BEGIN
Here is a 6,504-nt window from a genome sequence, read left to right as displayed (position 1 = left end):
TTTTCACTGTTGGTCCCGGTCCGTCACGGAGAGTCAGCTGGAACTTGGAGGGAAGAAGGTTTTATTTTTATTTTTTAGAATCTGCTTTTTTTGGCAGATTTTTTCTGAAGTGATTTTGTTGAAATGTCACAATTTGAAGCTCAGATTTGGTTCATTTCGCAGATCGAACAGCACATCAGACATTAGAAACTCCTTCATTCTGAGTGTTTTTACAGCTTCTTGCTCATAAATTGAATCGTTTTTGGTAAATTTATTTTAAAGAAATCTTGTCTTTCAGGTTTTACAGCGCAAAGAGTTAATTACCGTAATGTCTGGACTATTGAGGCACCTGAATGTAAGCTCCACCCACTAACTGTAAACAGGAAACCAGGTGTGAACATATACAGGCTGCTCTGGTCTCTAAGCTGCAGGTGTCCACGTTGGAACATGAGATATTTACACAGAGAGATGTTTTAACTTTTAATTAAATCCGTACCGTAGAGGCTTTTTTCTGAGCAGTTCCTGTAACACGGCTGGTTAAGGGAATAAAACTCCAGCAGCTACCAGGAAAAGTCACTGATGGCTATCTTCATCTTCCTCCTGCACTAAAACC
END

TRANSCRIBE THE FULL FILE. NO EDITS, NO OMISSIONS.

Here is a 6,504-nt window from a genome sequence, read left to right as displayed (position 1 = left end):
TTTTCACTGTTGGTCCCGGTCCGTCACGGAGAGTCAGCTGGAACTTGGAGGGAAGAAGGTTTTATTTTTATTTTTTAGAATCTGCTTTTTTTGGCAGATTTTTTCTGAAGTGATTTTGTTGAAATGTCACAATTTGAAGCTCAGATTTGGTTCATTTCGCAGATCGAACAGCACATCAGACATTAGAAACTCCTTCATTCTGAGTGTTTTTACAGCTTCTTGCTCATAAATTGAATCGTTTTTGGTAAATTTATTTTAAAGAAATCTTGTCTTTCAGGTTTTACAGCGCAAAGAGTTAATTACCGTAATGTCTGGACTATTGAGGCACCTGAATGTAAGCTCCACCCACTAACTGTAAACAGGAAACCAGGTGTGAACATATACAGGCTGCTCTGGTCTCTAAGCTGCAGGTGTCCACGTTGGAACATGAGATATTTACACAGAGAGATGTTTTAACTTTTAATTAAATCCGTACCGTAGAGGCTTTTTTCTGAGCAGTTCCTGTAACACGGCTGGTTAAGGGAATAAAACTCCAGCAGCTACCAGGAAAAGTCACTGATGGCTATCTTCATCTTCCTCCTGCACTAAAACC